When I was reading Anne Carson's The Glass Essay two years ago, this one part stood out:
It stayed with me because I was asking the same questions myself. Recently, however, I've found myself answering her. If the sum of all memories, grief, and grudges intact was one— then maybe we can carry small fractions from time to time, and a friend can help carry another fraction, and your therapist takes a fraction, and your plant could take a fraction too, so can the oven where you bake a cake and forget about it for some time.
“In Vietnamese, the word for missing someone and remembering them is the same: nhớ. Sometimes, when you ask me over the phone, Có nhớ mẹ không? I flinch, thinking you meant, Do you remember me?
I miss you more than I remember you.”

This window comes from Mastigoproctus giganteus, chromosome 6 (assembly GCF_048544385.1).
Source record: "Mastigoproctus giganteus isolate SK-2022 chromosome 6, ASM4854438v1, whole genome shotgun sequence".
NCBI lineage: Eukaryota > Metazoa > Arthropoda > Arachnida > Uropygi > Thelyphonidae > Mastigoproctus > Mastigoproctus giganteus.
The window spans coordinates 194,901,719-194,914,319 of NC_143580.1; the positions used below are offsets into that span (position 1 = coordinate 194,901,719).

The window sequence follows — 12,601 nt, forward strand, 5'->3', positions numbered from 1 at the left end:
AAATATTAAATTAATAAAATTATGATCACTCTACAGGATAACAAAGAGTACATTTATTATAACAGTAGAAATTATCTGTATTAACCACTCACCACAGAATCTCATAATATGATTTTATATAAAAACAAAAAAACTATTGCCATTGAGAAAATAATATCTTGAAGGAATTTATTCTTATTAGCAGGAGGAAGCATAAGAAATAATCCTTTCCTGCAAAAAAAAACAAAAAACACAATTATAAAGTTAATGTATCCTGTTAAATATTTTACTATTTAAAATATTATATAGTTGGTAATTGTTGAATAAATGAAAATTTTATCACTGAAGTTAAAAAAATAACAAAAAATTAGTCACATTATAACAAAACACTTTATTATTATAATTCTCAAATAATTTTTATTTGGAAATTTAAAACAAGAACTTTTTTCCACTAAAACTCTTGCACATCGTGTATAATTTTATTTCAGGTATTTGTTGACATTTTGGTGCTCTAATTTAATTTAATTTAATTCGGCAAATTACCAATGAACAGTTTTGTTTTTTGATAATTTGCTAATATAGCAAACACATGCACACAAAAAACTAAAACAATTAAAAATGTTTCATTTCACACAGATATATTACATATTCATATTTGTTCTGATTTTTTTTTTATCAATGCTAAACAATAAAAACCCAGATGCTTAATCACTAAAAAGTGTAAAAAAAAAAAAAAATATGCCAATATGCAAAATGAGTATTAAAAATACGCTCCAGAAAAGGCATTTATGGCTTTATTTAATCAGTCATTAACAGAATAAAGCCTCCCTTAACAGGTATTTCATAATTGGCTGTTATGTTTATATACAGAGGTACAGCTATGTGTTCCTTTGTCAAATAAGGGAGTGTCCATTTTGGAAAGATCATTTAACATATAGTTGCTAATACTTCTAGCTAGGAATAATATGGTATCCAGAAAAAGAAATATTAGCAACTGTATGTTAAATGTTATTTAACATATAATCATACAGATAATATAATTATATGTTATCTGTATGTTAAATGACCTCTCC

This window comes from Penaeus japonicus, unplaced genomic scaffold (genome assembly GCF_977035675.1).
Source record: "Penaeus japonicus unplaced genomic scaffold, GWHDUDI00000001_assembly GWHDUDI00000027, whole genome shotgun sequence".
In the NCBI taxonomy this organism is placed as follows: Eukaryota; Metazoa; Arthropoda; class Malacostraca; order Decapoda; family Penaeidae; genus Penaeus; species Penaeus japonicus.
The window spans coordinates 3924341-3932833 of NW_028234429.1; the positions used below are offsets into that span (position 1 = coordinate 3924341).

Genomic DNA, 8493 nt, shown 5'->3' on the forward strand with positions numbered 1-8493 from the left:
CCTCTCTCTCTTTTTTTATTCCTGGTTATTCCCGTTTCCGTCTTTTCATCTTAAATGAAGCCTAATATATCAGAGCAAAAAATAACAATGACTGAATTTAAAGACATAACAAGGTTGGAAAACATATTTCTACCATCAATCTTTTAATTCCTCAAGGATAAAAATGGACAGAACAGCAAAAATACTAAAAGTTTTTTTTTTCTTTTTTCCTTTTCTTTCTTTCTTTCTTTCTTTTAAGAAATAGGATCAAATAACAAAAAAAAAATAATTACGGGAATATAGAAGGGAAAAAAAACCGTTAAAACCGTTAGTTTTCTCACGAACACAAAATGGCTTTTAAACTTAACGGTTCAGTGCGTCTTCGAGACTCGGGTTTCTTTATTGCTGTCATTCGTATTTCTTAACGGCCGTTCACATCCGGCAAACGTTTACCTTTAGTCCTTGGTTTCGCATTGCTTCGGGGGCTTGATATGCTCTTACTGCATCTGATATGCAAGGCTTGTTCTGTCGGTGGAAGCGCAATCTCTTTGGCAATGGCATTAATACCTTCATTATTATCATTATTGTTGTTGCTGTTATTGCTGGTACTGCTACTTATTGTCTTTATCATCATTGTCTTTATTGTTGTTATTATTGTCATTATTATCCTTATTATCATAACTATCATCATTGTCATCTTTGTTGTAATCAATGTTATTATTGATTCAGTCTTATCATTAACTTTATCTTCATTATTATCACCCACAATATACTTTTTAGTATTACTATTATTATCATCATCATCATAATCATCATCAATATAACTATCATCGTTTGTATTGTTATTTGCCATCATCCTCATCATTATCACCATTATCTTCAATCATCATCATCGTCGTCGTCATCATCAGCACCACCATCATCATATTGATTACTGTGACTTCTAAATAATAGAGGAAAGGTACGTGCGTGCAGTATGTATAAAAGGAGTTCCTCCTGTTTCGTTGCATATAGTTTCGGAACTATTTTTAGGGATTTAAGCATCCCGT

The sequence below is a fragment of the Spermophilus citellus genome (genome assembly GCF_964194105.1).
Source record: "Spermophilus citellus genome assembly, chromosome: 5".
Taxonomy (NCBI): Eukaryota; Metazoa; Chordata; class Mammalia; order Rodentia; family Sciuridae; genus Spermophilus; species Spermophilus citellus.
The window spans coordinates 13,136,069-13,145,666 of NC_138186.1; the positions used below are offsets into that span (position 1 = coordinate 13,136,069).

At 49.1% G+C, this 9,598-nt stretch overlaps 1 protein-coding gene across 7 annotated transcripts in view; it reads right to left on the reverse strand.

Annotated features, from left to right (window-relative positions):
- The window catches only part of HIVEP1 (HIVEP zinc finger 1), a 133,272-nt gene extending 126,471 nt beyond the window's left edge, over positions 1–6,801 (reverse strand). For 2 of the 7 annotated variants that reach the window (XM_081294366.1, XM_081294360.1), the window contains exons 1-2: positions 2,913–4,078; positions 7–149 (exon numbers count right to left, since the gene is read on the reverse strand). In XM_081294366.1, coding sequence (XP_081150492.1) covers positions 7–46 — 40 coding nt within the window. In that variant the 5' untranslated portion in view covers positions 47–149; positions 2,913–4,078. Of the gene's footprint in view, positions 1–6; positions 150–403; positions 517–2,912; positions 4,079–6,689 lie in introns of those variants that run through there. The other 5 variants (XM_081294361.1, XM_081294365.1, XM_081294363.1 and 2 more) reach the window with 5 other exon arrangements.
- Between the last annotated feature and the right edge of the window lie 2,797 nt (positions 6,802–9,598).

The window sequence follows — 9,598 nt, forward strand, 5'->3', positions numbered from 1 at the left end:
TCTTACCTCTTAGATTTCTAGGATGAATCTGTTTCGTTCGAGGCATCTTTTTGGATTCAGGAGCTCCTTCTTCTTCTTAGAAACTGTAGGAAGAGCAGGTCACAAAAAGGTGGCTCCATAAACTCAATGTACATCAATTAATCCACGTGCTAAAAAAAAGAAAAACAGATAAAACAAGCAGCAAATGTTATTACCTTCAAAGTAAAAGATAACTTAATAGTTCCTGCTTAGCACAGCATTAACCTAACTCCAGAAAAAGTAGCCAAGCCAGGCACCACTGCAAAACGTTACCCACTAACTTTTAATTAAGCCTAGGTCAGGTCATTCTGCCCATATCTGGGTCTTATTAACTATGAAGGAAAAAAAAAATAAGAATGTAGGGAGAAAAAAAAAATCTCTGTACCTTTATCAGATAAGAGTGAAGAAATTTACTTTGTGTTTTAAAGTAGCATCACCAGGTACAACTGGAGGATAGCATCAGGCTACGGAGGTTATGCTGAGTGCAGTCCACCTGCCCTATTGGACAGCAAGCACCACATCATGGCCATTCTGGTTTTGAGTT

On Earth We're Briefly Gorgeous
for all the dogs who barked at me on the sidewalks in connecticut
“I'm like you,' he said. 'I remember everything.'I stopped for a second. If you remember everything, I wanted to say, and if you are really like me, then before you leave tomorrow, or when you’re just ready to shut the door of the taxi and have already said goodbye to everyone else and there’s not a thing left to say in this life, then, just this once, turn to me, even in jest, or as an afterthought, which would have meant everything to me when we were together, and, as you did back then, look me in the face, hold my gaze, and call me by your name”
Call Me by Your Name